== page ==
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Criterion-based Screening for Sexually Transmitted Infection: Sensitivity, Specificity, and Predictive Values of Commonly Used Questions


  • Patricia Aikins Murphy CNM, DrPH,

  • Janet Jacobson MD,

  • David K. Turok MD, MPH

Patricia Murphy, College of Nursing, University of Utah, 10 South 2000 East, Salt Lake City, UT 84112. E-mail:


Introduction: Practice protocols that mandate prescreening for sexually transmitted infection prior to insertion of an intrauterine device for contraception can pose obstacles for women seeking this highly effective method of birth control. Some practices screen for presumed risk factors for sexually transmitted infection in order to identify those who may be infected or those in whom laboratory testing should be obtained. The value of such criterion-based screening is unclear.

Methods: Data from a prospective observational trial of offering the copper intrauterine device for emergency contraception were used to assess the value of several screening questions in predicting the presence of sexually transmitted infection. Criteria evaluated were age under 25 years, history of a sexually transmitted infection, and having 2 or more sexual partners in the previous 3 months. The sensitivity, specificity, and likelihood ratio of both positive and negative test results and positive and negative predictive values were calculated for 3 separate questions as well as for combinations of these 3 questions.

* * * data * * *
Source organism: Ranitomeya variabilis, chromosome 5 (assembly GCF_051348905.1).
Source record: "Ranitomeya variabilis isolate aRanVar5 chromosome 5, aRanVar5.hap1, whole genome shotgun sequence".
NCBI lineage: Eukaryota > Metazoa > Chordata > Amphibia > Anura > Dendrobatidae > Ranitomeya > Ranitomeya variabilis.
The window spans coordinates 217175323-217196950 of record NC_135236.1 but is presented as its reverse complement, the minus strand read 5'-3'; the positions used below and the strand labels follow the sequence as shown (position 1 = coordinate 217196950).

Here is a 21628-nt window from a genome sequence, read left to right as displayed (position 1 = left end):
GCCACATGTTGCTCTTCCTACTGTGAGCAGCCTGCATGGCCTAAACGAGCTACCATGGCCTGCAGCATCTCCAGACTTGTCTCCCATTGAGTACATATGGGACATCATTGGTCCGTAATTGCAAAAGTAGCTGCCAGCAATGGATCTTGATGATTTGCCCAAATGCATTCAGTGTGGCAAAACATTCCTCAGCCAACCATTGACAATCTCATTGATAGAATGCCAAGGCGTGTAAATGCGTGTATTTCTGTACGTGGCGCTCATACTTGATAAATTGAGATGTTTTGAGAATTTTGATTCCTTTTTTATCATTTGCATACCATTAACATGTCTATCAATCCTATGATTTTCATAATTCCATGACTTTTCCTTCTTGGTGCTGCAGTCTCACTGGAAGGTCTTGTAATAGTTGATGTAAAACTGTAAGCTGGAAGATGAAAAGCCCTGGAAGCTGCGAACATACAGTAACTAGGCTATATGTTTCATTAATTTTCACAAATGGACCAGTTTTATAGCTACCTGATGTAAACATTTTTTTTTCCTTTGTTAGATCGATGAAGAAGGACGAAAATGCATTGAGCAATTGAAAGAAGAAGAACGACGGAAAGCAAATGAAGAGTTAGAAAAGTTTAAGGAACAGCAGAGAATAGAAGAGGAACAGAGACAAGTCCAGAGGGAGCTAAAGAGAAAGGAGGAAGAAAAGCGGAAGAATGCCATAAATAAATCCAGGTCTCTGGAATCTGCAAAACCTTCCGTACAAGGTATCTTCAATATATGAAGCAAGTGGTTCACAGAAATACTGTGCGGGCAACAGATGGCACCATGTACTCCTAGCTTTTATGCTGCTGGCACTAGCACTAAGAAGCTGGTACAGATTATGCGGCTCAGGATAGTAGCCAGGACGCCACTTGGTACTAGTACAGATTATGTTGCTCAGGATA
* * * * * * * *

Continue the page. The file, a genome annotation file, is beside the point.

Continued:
Results: There were 197 women who received a copper intrauterine device for emergency contraception at the same time they were tested for sexually transmitted infection. In this sample, there were 8 cases of Chlamydia trachomatis identified and no cases of Neisseria gonorrhoeae. The sensitivity of individual and combined questions in identifying those who were infected ranged from 0% to 88%; specificity ranged from 37% to 97%. The positive predictive values for single or combined screening questions were in the range of 4% to 6%. Likelihood ratios for both positive and negative test results did not change posttest likelihood of disease in any appreciable way.

Discussion: Standard screening questions used to identify sexually transmitted infection risk could presume infection in large numbers of uninfected women and are of little value in identifying the women who are truly infected.